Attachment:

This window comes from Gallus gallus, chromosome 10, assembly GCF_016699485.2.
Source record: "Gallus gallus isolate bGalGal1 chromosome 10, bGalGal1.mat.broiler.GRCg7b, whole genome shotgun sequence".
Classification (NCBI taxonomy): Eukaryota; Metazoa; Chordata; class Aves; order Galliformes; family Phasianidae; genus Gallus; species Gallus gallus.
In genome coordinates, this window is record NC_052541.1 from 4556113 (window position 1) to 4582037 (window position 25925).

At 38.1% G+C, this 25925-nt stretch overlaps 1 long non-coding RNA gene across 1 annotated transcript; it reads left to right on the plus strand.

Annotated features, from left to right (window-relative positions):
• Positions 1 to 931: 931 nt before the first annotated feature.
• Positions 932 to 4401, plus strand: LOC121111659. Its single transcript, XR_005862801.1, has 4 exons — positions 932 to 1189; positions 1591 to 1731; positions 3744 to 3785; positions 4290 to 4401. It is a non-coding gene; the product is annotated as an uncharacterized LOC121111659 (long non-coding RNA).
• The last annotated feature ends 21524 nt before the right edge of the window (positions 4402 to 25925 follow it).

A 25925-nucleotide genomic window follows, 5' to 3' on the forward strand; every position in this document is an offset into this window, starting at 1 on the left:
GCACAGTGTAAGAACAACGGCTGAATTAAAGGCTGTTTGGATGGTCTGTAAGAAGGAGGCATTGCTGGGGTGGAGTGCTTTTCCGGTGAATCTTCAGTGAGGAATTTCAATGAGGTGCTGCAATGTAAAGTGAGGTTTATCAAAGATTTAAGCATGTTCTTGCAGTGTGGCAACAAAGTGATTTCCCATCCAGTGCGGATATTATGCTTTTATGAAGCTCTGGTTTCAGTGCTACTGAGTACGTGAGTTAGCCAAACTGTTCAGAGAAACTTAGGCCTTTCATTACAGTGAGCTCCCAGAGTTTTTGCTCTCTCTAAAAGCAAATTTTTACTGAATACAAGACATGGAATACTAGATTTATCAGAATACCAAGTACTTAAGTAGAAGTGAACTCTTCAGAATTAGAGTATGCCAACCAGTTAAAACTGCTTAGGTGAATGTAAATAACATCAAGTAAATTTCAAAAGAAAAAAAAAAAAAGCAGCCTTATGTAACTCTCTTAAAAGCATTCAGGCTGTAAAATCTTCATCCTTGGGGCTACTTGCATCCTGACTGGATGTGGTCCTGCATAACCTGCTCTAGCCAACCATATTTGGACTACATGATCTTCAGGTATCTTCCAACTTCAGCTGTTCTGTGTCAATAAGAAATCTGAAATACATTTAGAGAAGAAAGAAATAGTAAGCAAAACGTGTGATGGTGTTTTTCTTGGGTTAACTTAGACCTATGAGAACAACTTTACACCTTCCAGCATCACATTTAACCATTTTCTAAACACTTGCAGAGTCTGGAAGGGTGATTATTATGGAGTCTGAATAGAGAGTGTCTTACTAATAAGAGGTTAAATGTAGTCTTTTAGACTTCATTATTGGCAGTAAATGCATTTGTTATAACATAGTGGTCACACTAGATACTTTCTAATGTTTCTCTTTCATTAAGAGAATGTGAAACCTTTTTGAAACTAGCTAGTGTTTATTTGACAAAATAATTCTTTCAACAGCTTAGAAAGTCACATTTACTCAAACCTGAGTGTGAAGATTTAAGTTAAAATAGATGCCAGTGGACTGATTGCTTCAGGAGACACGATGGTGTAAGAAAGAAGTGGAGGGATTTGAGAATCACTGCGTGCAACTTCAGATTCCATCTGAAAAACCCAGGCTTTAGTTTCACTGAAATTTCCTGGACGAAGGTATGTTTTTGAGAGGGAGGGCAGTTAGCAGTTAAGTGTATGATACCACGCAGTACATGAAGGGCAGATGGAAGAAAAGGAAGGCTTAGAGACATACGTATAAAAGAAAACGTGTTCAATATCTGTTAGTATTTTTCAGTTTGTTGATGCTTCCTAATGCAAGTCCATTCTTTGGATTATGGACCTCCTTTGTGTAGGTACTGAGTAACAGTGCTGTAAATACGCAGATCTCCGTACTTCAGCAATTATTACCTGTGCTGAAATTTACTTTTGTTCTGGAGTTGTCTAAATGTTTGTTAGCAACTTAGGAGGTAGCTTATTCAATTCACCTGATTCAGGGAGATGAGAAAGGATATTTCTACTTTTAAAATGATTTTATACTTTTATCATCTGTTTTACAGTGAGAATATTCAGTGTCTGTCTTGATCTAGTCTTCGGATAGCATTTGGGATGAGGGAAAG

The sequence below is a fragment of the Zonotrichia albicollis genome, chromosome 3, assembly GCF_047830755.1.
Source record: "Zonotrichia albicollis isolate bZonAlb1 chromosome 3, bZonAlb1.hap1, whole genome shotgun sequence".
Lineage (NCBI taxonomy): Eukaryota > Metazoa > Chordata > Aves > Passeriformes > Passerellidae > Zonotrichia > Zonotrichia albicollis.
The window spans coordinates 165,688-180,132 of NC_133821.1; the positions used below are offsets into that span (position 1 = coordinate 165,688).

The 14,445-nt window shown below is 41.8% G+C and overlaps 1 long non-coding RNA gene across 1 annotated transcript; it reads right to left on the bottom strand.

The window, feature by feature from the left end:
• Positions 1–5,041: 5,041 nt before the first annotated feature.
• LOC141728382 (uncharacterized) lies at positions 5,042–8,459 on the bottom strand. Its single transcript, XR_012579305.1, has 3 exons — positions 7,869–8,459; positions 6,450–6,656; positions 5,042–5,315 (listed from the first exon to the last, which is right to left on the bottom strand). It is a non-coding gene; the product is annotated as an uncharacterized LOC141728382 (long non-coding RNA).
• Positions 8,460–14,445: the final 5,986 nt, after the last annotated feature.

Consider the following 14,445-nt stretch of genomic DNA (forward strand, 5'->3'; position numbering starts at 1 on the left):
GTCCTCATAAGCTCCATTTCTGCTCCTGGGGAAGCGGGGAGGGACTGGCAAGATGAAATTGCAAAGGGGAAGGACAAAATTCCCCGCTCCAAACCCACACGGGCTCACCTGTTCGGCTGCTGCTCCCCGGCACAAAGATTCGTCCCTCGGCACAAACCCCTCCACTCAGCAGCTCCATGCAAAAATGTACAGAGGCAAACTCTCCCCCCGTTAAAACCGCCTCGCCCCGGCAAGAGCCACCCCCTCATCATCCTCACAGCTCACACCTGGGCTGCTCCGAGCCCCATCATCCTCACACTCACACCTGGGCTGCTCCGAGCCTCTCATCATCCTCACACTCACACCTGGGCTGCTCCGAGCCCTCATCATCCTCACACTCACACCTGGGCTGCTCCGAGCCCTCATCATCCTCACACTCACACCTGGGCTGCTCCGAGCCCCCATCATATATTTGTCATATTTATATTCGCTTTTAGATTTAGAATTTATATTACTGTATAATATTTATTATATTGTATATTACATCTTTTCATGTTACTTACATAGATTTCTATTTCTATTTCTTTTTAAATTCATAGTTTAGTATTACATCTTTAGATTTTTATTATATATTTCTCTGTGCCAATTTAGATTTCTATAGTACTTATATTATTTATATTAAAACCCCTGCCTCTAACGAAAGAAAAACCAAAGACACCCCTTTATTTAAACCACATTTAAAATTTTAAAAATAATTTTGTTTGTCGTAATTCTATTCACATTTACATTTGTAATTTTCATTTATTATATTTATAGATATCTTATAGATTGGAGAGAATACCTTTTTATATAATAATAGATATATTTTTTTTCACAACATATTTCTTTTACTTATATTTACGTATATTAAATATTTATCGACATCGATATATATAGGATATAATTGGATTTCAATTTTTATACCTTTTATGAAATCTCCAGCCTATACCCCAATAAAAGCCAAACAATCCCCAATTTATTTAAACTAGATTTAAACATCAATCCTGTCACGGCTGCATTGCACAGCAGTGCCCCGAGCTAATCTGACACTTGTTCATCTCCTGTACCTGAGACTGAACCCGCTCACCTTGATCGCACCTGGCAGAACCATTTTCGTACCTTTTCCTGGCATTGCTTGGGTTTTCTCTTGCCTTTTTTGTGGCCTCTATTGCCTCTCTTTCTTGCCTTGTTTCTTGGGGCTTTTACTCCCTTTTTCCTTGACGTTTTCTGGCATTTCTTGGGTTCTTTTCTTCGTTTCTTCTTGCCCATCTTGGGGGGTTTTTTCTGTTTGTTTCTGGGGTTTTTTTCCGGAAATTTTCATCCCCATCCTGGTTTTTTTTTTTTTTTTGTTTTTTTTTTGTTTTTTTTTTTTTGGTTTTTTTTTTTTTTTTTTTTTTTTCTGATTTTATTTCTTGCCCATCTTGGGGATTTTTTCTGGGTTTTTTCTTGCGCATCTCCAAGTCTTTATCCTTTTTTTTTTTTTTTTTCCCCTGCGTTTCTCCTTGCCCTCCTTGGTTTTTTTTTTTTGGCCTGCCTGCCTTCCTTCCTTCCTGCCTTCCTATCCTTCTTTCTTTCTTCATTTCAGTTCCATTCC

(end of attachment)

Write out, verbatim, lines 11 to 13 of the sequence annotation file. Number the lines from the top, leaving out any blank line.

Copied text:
GCACAGTGTAAGAACAACGGCTGAATTAAAGGCTGTTTGGATGGTCTGTAAGAAGGAGGCATTGCTGGGGTGGAGTGCTTTTCCGGTGAATCTTCAGTGAGGAATTTCAATGAGGTGCTGCAATGTAAAGTGAGGTTTATCAAAGATTTAAGCATGTTCTTGCAGTGTGGCAACAAAGTGATTTCCCATCCAGTGCGGATATTATGCTTTTATGAAGCTCTGGTTTCAGTGCTACTGAGTACGTGAGTTAGCCAAACTGTTCAGAGAAACTTAGGCCTTTCATTACAGTGAGCTCCCAGAGTTTTTGCTCTCTCTAAAAGCAAATTTTTACTGAATACAAGACATGGAATACTAGATTTATCAGAATACCAAGTACTTAAGTAGAAGTGAACTCTTCAGAATTAGAGTATGCCAACCAGTTAAAACTGCTTAGGTGAATGTAAATAACATCAAGTAAATTTCAAAAGAAAAAAAAAAAAAGCAGCCTTATGTAACTCTCTTAAAAGCATTCAGGCTGTAAAATCTTCATCCTTGGGGCTACTTGCATCCTGACTGGATGTGGTCCTGCATAACCTGCTCTAGCCAACCATATTTGGACTACATGATCTTCAGGTATCTTCCAACTTCAGCTGTTCTGTGTCAATAAGAAATCTGAAATACATTTAGAGAAGAAAGAAATAGTAAGCAAAACGTGTGATGGTGTTTTTCTTGGGTTAACTTAGACCTATGAGAACAACTTTACACCTTCCAGCATCACATTTAACCATTTTCTAAACACTTGCAGAGTCTGGAAGGGTGATTATTATGGAGTCTGAATAGAGAGTGTCTTACTAATAAGAGGTTAAATGTAGTCTTTTAGACTTCATTATTGGCAGTAAATGCATTTGTTATAACATAGTGGTCACACTAGATACTTTCTAATGTTTCTCTTTCATTAAGAGAATGTGAAACCTTTTTGAAACTAGCTAGTGTTTATTTGACAAAATAATTCTTTCAACAGCTTAGAAAGTCACATTTACTCAAACCTGAGTGTGAAGATTTAAGTTAAAATAGATGCCAGTGGACTGATTGCTTCAGGAGACACGATGGTGTAAGAAAGAAGTGGAGGGATTTGAGAATCACTGCGTGCAACTTCAGATTCCATCTGAAAAACCCAGGCTTTAGTTTCACTGAAATTTCCTGGACGAAGGTATGTTTTTGAGAGGGAGGGCAGTTAGCAGTTAAGTGTATGATACCACGCAGTACATGAAGGGCAGATGGAAGAAAAGGAAGGCTTAGAGACATACGTATAAAAGAAAACGTGTTCAATATCTGTTAGTATTTTTCAGTTTGTTGATGCTTCCTAATGCAAGTCCATTCTTTGGATTATGGACCTCCTTTGTGTAGGTACTGAGTAACAGTGCTGTAAATACGCAGATCTCCGTACTTCAGCAATTATTACCTGTGCTGAAATTTACTTTTGTTCTGGAGTTGTCTAAATGTTTGTTAGCAACTTAGGAGGTAGCTTATTCAATTCACCTGATTCAGGGAGATGAGAAAGGATATTTCTACTTTTAAAATGATTTTATACTTTTATCATCTGTTTTACAGTGAGAATATTCAGTGTCTGTCTTGATCTAGTCTTCGGATAGCATTTGGGATGAGGGAAAG

The sequence below is a fragment of the Zonotrichia albicollis genome, chromosome 3, assembly GCF_047830755.1.
Source record: "Zonotrichia albicollis isolate bZonAlb1 chromosome 3, bZonAlb1.hap1, whole genome shotgun sequence".